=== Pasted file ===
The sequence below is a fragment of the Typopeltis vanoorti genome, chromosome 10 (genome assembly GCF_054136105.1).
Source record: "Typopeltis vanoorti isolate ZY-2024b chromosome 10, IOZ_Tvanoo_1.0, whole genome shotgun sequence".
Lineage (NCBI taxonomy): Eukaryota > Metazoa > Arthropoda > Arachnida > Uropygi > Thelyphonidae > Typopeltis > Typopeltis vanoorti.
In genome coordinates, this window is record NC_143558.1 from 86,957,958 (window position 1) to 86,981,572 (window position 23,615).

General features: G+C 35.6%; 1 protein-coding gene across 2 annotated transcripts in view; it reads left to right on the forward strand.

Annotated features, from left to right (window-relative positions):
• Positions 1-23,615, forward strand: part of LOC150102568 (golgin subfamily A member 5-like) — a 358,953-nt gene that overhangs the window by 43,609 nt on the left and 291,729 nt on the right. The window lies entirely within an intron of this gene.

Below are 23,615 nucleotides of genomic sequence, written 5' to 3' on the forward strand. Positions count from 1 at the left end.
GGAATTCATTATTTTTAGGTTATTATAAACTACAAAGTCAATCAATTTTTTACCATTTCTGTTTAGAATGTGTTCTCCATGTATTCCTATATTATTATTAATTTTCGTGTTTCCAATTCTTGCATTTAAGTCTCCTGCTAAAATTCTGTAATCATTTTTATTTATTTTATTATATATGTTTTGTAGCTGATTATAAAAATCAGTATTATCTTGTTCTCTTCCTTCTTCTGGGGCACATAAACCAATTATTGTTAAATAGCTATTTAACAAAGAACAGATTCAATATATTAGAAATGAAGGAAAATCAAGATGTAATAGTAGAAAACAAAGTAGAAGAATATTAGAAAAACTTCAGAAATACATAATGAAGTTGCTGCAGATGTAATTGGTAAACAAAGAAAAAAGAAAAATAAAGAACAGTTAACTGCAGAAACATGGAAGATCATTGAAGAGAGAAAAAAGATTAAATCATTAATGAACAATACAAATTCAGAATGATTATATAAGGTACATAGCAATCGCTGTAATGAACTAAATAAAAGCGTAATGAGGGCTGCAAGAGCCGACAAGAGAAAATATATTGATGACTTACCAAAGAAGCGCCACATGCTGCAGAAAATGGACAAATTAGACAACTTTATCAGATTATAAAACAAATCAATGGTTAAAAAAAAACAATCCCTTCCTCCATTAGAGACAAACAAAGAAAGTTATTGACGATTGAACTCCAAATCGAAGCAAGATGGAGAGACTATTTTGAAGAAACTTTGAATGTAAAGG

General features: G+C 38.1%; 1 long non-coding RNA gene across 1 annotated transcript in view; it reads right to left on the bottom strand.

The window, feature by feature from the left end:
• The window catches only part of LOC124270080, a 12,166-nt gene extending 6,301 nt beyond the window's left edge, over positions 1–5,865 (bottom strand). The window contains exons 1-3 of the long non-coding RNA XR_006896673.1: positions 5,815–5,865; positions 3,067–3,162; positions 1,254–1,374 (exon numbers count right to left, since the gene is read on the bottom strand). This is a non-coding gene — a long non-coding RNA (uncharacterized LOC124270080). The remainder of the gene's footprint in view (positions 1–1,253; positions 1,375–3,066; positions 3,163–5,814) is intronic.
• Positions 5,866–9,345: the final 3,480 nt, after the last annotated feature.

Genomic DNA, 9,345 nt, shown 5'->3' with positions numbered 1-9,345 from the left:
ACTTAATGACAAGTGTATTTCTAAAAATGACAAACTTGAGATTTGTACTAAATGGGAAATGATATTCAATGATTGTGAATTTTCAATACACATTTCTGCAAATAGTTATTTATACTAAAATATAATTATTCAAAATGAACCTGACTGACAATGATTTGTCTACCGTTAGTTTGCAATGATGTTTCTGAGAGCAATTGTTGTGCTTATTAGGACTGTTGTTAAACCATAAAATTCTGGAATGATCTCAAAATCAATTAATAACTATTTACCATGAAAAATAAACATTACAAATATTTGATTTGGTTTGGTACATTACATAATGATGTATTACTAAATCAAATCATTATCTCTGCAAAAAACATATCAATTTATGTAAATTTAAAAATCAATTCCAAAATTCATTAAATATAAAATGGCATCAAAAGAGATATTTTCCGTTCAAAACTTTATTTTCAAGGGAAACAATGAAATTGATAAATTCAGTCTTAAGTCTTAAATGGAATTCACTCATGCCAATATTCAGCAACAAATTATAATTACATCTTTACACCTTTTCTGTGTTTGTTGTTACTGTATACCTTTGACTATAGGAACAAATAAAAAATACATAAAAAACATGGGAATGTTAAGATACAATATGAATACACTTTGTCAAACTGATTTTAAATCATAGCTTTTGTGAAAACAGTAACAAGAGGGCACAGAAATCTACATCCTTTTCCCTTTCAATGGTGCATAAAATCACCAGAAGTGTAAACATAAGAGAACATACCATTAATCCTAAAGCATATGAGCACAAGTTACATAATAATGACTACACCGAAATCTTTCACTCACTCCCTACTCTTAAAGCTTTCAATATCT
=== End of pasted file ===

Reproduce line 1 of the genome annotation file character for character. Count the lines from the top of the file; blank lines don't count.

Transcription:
The sequence below is a fragment of the Typopeltis vanoorti genome, chromosome 10 (genome assembly GCF_054136105.1).